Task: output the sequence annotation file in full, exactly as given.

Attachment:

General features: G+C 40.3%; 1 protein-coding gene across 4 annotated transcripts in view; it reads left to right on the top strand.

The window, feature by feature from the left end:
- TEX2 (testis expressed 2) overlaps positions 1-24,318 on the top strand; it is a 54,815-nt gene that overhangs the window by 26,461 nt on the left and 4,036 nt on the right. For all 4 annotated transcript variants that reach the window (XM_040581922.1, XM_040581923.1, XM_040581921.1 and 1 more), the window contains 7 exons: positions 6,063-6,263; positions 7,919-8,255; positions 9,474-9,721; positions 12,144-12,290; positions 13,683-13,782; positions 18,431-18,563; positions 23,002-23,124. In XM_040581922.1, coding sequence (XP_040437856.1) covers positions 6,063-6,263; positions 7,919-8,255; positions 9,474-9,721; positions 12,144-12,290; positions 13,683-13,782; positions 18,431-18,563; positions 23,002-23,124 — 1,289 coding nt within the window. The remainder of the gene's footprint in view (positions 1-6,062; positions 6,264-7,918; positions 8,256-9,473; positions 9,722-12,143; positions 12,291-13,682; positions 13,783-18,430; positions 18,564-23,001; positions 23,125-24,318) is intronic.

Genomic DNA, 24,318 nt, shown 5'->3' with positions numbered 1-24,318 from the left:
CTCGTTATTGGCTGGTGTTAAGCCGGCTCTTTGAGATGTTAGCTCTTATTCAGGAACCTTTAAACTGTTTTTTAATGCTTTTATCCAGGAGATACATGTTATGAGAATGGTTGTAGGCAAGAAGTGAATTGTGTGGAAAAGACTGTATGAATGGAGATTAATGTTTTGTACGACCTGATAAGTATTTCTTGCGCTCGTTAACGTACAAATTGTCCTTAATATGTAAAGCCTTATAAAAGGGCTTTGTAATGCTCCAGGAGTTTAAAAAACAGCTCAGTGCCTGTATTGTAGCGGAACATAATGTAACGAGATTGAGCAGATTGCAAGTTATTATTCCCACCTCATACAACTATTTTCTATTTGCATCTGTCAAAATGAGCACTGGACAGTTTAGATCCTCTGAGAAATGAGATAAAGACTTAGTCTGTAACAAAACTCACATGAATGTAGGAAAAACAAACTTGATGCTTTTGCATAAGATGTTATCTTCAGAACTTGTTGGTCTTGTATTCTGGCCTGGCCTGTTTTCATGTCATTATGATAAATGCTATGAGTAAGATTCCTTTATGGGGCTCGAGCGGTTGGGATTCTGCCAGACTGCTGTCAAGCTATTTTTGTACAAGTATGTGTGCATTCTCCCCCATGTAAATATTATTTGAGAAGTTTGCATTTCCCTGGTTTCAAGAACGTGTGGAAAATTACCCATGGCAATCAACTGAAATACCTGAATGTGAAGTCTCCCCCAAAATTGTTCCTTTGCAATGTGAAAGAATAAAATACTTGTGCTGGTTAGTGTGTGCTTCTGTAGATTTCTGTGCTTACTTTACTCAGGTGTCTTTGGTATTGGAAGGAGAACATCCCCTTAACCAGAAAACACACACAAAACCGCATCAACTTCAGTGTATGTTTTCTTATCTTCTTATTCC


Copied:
General features: G+C 40.3%; 1 protein-coding gene across 4 annotated transcripts in view; it reads left to right on the top strand.

The window, feature by feature from the left end:
- TEX2 (testis expressed 2) overlaps positions 1-24,318 on the top strand; it is a 54,815-nt gene that overhangs the window by 26,461 nt on the left and 4,036 nt on the right. For all 4 annotated transcript variants that reach the window (XM_040581922.1, XM_040581923.1, XM_040581921.1 and 1 more), the window contains 7 exons: positions 6,063-6,263; positions 7,919-8,255; positions 9,474-9,721; positions 12,144-12,290; positions 13,683-13,782; positions 18,431-18,563; positions 23,002-23,124. In XM_040581922.1, coding sequence (XP_040437856.1) covers positions 6,063-6,263; positions 7,919-8,255; positions 9,474-9,721; positions 12,144-12,290; positions 13,683-13,782; positions 18,431-18,563; positions 23,002-23,124 — 1,289 coding nt within the window. The remainder of the gene's footprint in view (positions 1-6,062; positions 6,264-7,918; positions 8,256-9,473; positions 9,722-12,143; positions 12,291-13,682; positions 13,783-18,430; positions 18,564-23,001; positions 23,125-24,318) is intronic.

Genomic DNA, 24,318 nt, shown 5'->3' with positions numbered 1-24,318 from the left:
CTCGTTATTGGCTGGTGTTAAGCCGGCTCTTTGAGATGTTAGCTCTTATTCAGGAACCTTTAAACTGTTTTTTAATGCTTTTATCCAGGAGATACATGTTATGAGAATGGTTGTAGGCAAGAAGTGAATTGTGTGGAAAAGACTGTATGAATGGAGATTAATGTTTTGTACGACCTGATAAGTATTTCTTGCGCTCGTTAACGTACAAATTGTCCTTAATATGTAAAGCCTTATAAAAGGGCTTTGTAATGCTCCAGGAGTTTAAAAAACAGCTCAGTGCCTGTATTGTAGCGGAACATAATGTAACGAGATTGAGCAGATTGCAAGTTATTATTCCCACCTCATACAACTATTTTCTATTTGCATCTGTCAAAATGAGCACTGGACAGTTTAGATCCTCTGAGAAATGAGATAAAGACTTAGTCTGTAACAAAACTCACATGAATGTAGGAAAAACAAACTTGATGCTTTTGCATAAGATGTTATCTTCAGAACTTGTTGGTCTTGTATTCTGGCCTGGCCTGTTTTCATGTCATTATGATAAATGCTATGAGTAAGATTCCTTTATGGGGCTCGAGCGGTTGGGATTCTGCCAGACTGCTGTCAAGCTATTTTTGTACAAGTATGTGTGCATTCTCCCCCATGTAAATATTATTTGAGAAGTTTGCATTTCCCTGGTTTCAAGAACGTGTGGAAAATTACCCATGGCAATCAACTGAAATACCTGAATGTGAAGTCTCCCCCAAAATTGTTCCTTTGCAATGTGAAAGAATAAAATACTTGTGCTGGTTAGTGTGTGCTTCTGTAGATTTCTGTGCTTACTTTACTCAGGTGTCTTTGGTATTGGAAGGAGAACATCCCCTTAACCAGAAAACACACACAAAACCGCATCAACTTCAGTGTATGTTTTCTTATCTTCTTATTCC